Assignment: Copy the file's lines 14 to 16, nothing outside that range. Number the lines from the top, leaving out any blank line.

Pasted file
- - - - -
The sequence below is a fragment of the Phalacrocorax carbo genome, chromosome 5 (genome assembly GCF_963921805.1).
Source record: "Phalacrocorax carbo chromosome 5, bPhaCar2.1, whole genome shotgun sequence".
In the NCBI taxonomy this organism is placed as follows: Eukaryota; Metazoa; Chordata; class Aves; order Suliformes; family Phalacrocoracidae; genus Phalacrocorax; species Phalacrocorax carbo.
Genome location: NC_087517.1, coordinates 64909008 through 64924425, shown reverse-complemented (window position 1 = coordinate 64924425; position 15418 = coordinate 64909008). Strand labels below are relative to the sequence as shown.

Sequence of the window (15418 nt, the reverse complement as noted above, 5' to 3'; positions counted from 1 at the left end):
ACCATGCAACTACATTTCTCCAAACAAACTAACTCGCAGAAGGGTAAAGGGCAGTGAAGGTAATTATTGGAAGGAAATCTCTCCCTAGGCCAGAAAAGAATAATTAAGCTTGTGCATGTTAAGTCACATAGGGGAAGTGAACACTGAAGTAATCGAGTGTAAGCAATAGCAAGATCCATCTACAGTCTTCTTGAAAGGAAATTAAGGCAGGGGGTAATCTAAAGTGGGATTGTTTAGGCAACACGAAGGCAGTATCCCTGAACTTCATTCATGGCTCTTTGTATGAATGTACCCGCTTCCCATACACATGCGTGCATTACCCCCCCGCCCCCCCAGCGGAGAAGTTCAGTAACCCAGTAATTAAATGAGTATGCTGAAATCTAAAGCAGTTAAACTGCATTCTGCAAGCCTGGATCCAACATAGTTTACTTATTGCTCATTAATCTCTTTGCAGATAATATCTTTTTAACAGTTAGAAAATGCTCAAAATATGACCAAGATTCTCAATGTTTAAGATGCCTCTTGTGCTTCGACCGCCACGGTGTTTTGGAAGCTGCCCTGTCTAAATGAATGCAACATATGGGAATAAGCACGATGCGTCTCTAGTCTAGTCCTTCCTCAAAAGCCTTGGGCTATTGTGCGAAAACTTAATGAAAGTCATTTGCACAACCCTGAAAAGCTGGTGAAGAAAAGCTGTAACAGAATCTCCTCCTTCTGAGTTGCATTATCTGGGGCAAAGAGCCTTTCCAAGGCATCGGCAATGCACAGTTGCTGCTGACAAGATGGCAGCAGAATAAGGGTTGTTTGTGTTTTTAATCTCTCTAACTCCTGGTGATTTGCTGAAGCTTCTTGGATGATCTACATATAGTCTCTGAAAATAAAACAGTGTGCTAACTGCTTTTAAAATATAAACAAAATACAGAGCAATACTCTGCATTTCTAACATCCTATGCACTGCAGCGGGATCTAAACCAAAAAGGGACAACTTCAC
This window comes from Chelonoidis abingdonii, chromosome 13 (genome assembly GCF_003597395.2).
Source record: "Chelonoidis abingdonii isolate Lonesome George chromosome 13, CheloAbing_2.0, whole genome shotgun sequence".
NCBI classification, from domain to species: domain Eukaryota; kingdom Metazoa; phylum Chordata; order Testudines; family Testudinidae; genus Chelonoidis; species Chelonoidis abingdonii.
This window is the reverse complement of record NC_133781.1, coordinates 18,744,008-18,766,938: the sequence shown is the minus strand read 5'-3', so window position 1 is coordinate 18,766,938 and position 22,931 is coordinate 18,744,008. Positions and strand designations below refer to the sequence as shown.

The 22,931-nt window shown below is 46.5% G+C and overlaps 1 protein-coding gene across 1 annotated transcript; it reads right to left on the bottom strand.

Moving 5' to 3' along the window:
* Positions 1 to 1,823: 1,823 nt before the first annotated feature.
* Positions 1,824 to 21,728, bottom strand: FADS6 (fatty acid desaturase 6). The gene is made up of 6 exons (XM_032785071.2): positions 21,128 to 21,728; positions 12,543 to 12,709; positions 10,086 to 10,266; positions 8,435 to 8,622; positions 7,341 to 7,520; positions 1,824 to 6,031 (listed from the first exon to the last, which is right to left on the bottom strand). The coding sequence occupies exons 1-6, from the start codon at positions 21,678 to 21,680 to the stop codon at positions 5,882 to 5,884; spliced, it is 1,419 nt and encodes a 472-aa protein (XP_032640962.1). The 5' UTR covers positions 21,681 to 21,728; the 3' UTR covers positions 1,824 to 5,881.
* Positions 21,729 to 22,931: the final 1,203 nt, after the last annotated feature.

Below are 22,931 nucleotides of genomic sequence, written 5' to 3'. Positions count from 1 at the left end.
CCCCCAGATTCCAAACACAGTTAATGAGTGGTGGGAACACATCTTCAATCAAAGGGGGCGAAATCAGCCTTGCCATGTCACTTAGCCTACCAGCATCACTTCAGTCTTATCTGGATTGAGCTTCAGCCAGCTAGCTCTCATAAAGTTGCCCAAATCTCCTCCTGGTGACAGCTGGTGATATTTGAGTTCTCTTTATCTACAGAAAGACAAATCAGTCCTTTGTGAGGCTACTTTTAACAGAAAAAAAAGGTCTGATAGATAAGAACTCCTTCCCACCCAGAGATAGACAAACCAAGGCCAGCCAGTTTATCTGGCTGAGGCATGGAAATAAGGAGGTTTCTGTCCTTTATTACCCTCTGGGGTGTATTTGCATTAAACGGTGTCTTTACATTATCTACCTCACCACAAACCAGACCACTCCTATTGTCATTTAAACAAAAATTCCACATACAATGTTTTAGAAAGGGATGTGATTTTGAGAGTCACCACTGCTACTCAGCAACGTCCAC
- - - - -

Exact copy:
* Positions 1,824 to 21,728, bottom strand: FADS6 (fatty acid desaturase 6). The gene is made up of 6 exons (XM_032785071.2): positions 21,128 to 21,728; positions 12,543 to 12,709; positions 10,086 to 10,266; positions 8,435 to 8,622; positions 7,341 to 7,520; positions 1,824 to 6,031 (listed from the first exon to the last, which is right to left on the bottom strand). The coding sequence occupies exons 1-6, from the start codon at positions 21,678 to 21,680 to the stop codon at positions 5,882 to 5,884; spliced, it is 1,419 nt and encodes a 472-aa protein (XP_032640962.1). The 5' UTR covers positions 21,681 to 21,728; the 3' UTR covers positions 1,824 to 5,881.
* Positions 21,729 to 22,931: the final 1,203 nt, after the last annotated feature.

Below are 22,931 nucleotides of genomic sequence, written 5' to 3'. Positions count from 1 at the left end.